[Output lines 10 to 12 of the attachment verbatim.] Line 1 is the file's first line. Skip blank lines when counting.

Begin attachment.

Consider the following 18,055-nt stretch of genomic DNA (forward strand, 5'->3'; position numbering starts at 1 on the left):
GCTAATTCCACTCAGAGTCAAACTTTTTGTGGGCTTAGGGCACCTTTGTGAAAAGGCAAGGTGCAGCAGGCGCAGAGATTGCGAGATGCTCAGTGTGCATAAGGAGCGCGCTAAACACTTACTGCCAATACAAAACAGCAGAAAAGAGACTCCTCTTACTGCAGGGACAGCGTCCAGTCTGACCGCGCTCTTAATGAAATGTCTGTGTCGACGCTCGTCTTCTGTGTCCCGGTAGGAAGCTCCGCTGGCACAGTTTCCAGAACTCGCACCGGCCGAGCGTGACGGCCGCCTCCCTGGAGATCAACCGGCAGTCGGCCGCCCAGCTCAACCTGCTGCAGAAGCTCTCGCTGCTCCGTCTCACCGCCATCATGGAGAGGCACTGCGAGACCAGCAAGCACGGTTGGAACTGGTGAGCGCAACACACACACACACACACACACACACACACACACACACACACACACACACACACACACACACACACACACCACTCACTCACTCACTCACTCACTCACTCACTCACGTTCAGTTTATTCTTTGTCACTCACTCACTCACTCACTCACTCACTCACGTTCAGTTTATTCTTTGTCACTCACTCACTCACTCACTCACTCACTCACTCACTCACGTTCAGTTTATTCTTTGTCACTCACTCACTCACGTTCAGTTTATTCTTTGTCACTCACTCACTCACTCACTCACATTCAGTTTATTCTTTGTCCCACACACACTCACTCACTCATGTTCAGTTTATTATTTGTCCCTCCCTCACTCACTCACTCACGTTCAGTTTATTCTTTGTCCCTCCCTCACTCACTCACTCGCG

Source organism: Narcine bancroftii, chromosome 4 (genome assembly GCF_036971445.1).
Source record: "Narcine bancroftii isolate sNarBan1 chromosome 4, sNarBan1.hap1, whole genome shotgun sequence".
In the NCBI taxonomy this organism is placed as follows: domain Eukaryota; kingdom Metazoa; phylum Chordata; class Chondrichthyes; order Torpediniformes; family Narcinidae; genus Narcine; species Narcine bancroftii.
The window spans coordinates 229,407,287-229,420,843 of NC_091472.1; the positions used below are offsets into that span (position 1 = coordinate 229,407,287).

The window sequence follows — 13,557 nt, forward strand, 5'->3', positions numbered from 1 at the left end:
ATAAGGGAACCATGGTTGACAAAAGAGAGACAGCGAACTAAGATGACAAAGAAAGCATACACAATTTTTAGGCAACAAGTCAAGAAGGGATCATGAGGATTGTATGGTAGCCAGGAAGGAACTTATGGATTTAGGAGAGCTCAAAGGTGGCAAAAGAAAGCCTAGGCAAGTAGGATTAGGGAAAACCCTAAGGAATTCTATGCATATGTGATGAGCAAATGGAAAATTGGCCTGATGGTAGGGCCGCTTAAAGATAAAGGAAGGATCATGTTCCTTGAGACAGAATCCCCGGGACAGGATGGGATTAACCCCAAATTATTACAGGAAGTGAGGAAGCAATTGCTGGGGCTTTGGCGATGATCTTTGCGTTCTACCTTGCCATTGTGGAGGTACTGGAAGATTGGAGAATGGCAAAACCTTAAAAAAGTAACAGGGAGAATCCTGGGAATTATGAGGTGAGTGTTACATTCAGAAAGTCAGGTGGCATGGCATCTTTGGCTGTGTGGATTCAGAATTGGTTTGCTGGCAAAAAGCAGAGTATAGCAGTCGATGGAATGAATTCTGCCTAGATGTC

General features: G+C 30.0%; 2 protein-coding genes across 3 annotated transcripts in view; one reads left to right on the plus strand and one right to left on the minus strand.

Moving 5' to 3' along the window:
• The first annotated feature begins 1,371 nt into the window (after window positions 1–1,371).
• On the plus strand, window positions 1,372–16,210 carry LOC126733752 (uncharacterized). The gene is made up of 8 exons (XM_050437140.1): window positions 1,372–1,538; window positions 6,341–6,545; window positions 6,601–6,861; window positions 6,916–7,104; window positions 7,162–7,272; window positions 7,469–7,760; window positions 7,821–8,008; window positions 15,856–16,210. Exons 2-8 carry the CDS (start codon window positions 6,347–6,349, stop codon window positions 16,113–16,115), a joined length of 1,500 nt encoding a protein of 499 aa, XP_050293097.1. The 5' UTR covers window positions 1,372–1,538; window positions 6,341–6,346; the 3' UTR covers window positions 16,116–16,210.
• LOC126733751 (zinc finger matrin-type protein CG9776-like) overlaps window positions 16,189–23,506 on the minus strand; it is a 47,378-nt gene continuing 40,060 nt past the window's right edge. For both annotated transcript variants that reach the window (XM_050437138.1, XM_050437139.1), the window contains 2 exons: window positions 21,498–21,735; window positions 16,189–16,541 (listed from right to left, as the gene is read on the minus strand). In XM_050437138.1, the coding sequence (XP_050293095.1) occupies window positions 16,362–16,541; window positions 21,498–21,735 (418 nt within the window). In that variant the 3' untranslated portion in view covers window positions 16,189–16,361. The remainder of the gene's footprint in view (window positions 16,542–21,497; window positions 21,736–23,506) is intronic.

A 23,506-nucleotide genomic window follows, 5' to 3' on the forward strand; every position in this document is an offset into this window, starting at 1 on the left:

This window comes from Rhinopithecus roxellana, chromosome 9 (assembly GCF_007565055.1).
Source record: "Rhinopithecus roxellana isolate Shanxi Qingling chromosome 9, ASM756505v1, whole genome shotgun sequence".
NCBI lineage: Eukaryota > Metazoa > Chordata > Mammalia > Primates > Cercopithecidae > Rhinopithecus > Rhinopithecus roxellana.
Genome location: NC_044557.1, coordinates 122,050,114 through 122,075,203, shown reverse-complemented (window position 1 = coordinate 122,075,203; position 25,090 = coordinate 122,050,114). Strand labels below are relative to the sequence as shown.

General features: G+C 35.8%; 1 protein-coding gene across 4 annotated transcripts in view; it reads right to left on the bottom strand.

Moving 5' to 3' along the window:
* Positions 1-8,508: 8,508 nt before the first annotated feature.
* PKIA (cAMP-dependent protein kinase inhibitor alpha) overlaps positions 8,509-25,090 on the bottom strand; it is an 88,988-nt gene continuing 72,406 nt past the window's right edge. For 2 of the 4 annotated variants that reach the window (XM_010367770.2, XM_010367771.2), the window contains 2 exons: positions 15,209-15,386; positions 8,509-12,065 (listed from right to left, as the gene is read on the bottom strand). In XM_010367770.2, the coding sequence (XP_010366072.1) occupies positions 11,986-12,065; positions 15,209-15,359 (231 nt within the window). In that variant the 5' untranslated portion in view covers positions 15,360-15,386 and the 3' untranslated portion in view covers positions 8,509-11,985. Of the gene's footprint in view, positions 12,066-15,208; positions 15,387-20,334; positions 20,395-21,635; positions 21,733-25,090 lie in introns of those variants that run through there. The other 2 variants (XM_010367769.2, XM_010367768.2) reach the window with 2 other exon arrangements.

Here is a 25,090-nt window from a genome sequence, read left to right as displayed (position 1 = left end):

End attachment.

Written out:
Moving 5' to 3' along the window:
• The first annotated feature begins 1,371 nt into the window (after window positions 1–1,371).
• On the plus strand, window positions 1,372–16,210 carry LOC126733752 (uncharacterized). The gene is made up of 8 exons (XM_050437140.1): window positions 1,372–1,538; window positions 6,341–6,545; window positions 6,601–6,861; window positions 6,916–7,104; window positions 7,162–7,272; window positions 7,469–7,760; window positions 7,821–8,008; window positions 15,856–16,210. Exons 2-8 carry the CDS (start codon window positions 6,347–6,349, stop codon window positions 16,113–16,115), a joined length of 1,500 nt encoding a protein of 499 aa, XP_050293097.1. The 5' UTR covers window positions 1,372–1,538; window positions 6,341–6,346; the 3' UTR covers window positions 16,116–16,210.